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That little clip is absolutely bob on! as indeed are your comments about us all finding our own style charlieH!. None of us are the same physically, have the same degree of strength or the mental capacity to work every thing out in the same way. Some will be incredibly focused, others so laid back they'll be almost asleep on the bank. Some will be on the water most days, whilst others get a couple of weeks worth a year.
It's impossible for us all to be the same and do it in the same manner!, accept that and adapt your own style, as long as you get everything out where it needs to be with as little fuss and effort as possible, then jobs a good un!. Bare in mind, we're fishing not entering a casting comp.!
Most fishing cast's won't win a casting comp., but by the same proviso a lot of casting comp. cast's won't get a fish either!- too noisy and a lack of presentation too!.
Pedro.

P.S 1/2 the time, I couldn't win either!.
 

chriswjx

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My 2p, not sure what you're like after letting the cast swing fully round? I know I personally find it much harder setting a consistent anchor casting a single spey from doing a full swing round.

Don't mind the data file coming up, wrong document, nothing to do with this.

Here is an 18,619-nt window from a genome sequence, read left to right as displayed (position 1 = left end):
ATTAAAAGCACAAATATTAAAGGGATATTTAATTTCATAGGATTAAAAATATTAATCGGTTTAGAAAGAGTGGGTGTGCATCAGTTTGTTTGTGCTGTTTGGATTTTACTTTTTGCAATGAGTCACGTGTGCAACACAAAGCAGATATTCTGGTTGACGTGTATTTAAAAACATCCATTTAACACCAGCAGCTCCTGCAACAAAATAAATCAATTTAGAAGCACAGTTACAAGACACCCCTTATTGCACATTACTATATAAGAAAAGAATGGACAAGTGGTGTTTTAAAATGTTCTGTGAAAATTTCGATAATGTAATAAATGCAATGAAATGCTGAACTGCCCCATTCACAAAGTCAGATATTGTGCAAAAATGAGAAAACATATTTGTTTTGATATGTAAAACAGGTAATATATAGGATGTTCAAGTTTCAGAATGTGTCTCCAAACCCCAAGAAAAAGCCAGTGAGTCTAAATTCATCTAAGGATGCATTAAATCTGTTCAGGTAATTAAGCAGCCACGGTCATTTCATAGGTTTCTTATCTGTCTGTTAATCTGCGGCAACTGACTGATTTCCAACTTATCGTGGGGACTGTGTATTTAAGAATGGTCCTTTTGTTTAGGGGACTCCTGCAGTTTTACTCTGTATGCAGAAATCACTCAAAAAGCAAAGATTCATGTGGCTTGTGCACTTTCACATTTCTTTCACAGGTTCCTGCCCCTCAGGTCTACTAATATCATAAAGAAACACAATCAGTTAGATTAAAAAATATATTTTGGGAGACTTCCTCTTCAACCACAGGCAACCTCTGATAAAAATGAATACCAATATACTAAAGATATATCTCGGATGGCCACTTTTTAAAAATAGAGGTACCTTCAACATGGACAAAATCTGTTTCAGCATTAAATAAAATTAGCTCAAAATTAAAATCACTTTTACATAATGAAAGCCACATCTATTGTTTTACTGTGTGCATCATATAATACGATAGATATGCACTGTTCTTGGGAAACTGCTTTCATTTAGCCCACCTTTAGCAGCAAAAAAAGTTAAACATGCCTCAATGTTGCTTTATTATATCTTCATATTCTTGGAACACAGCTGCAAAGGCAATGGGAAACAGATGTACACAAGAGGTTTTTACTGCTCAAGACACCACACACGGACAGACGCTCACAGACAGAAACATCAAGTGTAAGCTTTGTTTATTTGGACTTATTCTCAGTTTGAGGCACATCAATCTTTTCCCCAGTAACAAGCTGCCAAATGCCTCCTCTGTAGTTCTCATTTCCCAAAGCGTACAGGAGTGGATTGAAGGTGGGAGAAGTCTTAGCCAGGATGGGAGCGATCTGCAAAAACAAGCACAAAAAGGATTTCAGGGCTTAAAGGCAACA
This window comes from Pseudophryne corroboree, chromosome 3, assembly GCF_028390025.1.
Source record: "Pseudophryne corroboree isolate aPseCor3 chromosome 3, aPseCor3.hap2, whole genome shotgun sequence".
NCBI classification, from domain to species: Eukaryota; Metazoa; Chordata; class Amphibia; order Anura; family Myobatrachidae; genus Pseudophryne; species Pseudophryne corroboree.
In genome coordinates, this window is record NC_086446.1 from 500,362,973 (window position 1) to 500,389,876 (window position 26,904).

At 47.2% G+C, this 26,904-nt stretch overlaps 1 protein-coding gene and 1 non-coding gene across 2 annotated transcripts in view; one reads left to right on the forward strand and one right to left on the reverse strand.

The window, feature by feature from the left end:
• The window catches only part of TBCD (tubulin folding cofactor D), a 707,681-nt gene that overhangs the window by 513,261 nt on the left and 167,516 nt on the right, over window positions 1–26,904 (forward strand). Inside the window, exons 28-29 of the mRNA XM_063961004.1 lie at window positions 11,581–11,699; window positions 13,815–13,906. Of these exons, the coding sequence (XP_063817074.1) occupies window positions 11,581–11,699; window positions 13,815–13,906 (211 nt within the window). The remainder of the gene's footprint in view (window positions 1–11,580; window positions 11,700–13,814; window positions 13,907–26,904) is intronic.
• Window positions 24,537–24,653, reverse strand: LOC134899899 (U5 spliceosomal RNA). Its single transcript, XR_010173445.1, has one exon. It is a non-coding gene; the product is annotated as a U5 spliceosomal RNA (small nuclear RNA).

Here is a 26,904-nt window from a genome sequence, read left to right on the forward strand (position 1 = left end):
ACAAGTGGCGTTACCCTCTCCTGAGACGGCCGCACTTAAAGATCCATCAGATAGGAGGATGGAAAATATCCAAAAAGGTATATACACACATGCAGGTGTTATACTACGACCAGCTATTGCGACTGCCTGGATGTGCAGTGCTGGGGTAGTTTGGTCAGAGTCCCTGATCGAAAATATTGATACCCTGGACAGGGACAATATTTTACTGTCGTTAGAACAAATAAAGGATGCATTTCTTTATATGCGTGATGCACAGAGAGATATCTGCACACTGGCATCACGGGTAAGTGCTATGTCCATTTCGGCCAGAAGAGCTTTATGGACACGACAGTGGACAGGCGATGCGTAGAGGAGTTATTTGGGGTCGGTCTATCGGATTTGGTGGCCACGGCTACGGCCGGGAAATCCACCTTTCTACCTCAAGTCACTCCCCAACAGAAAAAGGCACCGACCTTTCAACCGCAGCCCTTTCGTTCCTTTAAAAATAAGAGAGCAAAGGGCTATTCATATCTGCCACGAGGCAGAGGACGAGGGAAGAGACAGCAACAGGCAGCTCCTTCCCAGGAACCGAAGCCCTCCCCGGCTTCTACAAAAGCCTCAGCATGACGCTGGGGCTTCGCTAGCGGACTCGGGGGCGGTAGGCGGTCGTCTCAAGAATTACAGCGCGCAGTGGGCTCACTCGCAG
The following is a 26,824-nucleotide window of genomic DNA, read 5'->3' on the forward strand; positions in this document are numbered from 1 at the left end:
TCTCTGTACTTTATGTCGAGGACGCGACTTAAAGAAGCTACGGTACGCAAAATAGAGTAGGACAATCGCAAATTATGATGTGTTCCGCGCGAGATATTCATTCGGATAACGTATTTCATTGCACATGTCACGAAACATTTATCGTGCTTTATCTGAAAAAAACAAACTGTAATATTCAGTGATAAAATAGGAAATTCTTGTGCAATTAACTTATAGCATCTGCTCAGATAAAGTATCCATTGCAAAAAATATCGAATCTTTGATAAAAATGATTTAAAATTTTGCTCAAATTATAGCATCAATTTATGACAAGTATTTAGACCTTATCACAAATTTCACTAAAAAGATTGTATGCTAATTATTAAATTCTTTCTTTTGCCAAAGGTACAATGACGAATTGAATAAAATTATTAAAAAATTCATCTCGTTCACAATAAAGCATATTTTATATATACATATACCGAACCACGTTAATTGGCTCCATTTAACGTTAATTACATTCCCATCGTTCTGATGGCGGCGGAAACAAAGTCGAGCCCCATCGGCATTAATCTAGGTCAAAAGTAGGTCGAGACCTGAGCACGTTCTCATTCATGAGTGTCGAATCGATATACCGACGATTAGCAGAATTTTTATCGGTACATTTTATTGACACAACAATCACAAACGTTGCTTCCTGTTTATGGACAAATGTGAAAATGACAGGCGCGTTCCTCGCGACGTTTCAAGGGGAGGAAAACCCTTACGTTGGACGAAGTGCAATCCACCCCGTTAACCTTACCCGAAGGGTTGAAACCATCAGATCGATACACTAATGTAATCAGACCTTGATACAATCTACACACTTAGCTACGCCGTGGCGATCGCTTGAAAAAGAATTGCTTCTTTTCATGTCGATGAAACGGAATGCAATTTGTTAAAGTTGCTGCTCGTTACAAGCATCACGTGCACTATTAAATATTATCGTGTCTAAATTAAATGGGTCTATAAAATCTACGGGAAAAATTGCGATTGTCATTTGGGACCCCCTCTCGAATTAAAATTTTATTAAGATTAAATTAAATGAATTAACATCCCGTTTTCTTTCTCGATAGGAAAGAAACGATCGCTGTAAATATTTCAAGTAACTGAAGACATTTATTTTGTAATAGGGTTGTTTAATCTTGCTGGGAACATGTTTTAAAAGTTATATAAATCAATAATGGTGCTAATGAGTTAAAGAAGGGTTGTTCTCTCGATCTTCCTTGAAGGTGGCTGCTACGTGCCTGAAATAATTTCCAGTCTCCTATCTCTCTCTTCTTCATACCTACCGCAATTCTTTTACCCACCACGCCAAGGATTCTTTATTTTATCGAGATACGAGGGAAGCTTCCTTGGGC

Casting as it is in your video, it looks more of a "jump roll", i.e. little angle change? For myself, as soon as I add the change of direction (60° or 90°), the position of my anchor goes all over the place every single cast (though last time I was out for the season, I think I might have cracked what I was doing wrong, moving the top hand too far back in the swing). For practice, I'm usually just trying to cast/re-cast as quick as possible, so will single spey out say 90°, strip in and snake roll down the bank as if it had fully drifted round. The other thing I would try (as this is something I was cautioned about) was keeping the timing consistent between each cast, especially for the initial lift of the rod tip. Its unique to every caster/rod/line, but once work out, nailing it down consistently is my current goal.

As others have said, nowt wrong with that cast to fish, fly is getting where you need it (we're fishing not casting as has been said by many). But I'm fully of the camp that every cast can be better, and like to think to myself as it's swinging round, what can I do to improve myself. Especially as I only can get out fishing every other Saturday during the season (if I'm lucky)...